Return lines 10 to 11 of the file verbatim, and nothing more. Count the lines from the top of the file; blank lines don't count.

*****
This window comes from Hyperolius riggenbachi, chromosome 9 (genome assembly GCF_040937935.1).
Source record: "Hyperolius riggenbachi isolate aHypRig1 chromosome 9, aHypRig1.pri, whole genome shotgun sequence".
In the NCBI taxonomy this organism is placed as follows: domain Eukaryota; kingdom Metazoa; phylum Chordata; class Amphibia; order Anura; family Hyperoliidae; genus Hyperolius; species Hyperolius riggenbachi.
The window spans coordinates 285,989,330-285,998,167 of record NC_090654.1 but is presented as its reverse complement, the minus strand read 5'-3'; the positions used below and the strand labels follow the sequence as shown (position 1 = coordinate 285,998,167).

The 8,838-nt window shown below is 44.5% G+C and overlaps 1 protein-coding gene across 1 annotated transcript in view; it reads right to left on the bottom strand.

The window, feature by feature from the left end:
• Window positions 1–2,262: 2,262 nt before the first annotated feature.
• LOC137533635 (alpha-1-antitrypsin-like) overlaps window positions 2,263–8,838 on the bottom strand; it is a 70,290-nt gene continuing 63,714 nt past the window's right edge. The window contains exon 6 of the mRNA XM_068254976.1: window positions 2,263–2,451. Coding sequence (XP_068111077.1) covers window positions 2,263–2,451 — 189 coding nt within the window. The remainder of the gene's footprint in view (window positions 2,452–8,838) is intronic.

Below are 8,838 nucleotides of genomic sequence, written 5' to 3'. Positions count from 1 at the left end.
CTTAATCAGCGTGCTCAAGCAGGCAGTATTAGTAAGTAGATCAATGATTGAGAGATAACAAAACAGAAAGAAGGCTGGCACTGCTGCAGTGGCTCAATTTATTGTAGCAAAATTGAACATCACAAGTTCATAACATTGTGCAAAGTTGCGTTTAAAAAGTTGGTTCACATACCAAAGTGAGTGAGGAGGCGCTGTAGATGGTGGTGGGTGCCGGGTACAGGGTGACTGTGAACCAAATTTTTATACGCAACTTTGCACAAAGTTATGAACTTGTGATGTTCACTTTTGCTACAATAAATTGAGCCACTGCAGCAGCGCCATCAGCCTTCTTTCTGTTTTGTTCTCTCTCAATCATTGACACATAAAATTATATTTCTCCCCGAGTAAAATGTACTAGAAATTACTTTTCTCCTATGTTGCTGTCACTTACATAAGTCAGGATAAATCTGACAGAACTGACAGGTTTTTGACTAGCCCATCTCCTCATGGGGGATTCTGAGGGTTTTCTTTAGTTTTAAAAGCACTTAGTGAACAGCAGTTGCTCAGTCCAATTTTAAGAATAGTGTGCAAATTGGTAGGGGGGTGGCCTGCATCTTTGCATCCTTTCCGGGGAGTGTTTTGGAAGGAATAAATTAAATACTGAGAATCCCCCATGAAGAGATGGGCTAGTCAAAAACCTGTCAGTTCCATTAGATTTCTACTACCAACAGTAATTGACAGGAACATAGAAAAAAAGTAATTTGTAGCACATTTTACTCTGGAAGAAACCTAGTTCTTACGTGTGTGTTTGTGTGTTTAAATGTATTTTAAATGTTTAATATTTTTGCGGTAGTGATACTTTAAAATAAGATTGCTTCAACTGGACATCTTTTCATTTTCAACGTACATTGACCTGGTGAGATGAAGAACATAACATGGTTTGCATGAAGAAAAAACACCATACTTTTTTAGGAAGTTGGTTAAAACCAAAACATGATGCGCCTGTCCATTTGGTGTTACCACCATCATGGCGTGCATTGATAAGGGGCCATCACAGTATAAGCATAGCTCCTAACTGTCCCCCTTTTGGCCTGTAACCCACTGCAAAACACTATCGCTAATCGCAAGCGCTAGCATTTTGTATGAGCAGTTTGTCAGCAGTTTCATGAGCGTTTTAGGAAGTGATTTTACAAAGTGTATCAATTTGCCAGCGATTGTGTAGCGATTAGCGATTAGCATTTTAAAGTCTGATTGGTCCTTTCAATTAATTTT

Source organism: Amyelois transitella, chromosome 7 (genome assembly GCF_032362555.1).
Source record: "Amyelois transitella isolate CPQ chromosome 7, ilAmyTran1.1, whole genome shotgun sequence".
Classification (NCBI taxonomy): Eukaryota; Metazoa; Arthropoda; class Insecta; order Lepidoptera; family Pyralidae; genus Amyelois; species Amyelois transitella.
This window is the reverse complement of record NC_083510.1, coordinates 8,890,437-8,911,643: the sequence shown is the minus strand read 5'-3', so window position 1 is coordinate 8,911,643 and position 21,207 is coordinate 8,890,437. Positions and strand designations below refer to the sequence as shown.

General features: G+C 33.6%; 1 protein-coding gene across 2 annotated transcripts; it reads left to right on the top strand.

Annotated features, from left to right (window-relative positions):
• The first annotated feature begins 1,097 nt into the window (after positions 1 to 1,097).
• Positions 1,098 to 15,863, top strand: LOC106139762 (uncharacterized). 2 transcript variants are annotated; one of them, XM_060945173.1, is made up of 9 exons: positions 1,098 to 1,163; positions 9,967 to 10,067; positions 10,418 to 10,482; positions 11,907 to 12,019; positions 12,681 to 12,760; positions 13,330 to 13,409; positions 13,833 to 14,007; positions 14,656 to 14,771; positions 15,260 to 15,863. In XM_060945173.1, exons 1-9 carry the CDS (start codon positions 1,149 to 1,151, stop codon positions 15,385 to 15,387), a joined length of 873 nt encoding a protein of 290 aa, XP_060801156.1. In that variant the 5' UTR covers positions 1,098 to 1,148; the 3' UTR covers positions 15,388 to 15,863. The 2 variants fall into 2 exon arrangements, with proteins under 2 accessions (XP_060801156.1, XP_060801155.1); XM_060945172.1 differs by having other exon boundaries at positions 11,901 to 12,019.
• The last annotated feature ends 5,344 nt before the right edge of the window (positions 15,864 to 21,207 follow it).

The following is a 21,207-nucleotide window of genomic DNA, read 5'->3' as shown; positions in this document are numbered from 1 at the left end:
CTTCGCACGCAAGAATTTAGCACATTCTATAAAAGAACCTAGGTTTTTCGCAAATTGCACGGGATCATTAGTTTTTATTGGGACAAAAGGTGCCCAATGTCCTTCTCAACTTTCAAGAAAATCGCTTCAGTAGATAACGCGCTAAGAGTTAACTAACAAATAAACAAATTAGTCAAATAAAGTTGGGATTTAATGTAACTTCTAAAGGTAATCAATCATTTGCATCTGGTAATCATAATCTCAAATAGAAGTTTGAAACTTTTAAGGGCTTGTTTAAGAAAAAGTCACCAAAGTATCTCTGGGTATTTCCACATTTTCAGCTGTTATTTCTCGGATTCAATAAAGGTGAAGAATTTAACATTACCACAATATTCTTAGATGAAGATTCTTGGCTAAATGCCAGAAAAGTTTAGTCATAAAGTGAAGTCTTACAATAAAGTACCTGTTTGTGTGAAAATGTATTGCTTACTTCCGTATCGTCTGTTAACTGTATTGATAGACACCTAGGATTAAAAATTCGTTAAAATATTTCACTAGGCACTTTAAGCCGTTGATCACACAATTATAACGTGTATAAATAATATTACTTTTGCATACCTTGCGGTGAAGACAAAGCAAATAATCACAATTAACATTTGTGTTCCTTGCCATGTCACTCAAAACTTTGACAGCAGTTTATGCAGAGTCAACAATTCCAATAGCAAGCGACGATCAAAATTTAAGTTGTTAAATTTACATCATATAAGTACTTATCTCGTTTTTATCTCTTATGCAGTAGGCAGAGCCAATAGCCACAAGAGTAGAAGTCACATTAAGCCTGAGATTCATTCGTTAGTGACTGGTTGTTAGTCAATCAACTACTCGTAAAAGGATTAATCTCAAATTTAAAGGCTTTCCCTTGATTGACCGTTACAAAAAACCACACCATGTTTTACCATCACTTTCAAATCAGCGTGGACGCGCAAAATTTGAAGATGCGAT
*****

CTTAATCAGCGTGCTCAAGCAGGCAGTATTAGTAAGTAGATCAATGATTGAGAGATAACAAAACAGAAAGAAGGCTGGCACTGCTGCAGTGGCTCAATTTATTGTAGCAAAATTGAACATCACAAGTTCATAACATTGTGCAAAGTTGCGTTTAAAAAGTTGGTTCACATACCAAAGTGAGTGAGGAGGCGCTGTAGATGGTGGTGGGTGCCGGGTACAGGGTGACTGTGAACCAAATTTTTATACGCAACTTTGCACAAAGTTATGAACTTGTGATGTTCACTTTTGCTACAATAAATTGAGCCACTGCAGCAGCGCCATCAGCCTTCTTTCTGTTTTGTTCTCTCTCAATCATTGACACATAAAATTATATTTCTCCCCGAGTAAAATGTACTAGAAATTACTTTTCTCCTATGTTGCTGTCACTTACATAAGTCAGGATAAATCTGACAGAACTGACAGGTTTTTGACTAGCCCATCTCCTCATGGGGGATTCTGAGGGTTTTCTTTAGTTTTAAAAGCACTTAGTGAACAGCAGTTGCTCAGTCCAATTTTAAGAATAGTGTGCAAATTGGTAGGGGGGTGGCCTGCATCTTTGCATCCTTTCCGGGGAGTGTTTTGGAAGGAATAAATTAAATACTGAGAATCCCCCATGAAGAGATGGGCTAGTCAAAAACCTGTCAGTTCCATTAGATTTCTACTACCAACAGTAATTGACAGGAACATAGAAAAAAAGTAATTTGTAGCACATTTTACTCTGGAAGAAACCTAGTTCTTACGTGTGTGTTTGTGTGTTTAAATGTATTTTAAATGTTTAATATTTTTGCGGTAGTGATACTTTAAAATAAGATTGCTTCAACTGGACATCTTTTCATTTTCAACGTACATTGACCTGGTGAGATGAAGAACATAACATGGTTTGCATGAAGAAAAAACACCATACTTTTTTAGGAAGTTGGTTAAAACCAAAACATGATGCGCCTGTCCATTTGGTGTTACCACCATCATGGCGTGCATTGATAAGGGGCCATCACAGTATAAGCATAGCTCCTAACTGTCCCCCTTTTGGCCTGTAACCCACTGCAAAACACTATCGCTAATCGCAAGCGCTAGCATTTTGTATGAGCAGTTTGTCAGCAGTTTCATGAGCGTTTTAGGAAGTGATTTTACAAAGTGTATCAATTTGCCAGCGATTGTGTAGCGATTAGCGATTAGCATTTTAAAGTCTGATTGGTCCTTTCAATTAATTTT

Source organism: Amyelois transitella, chromosome 7 (genome assembly GCF_032362555.1).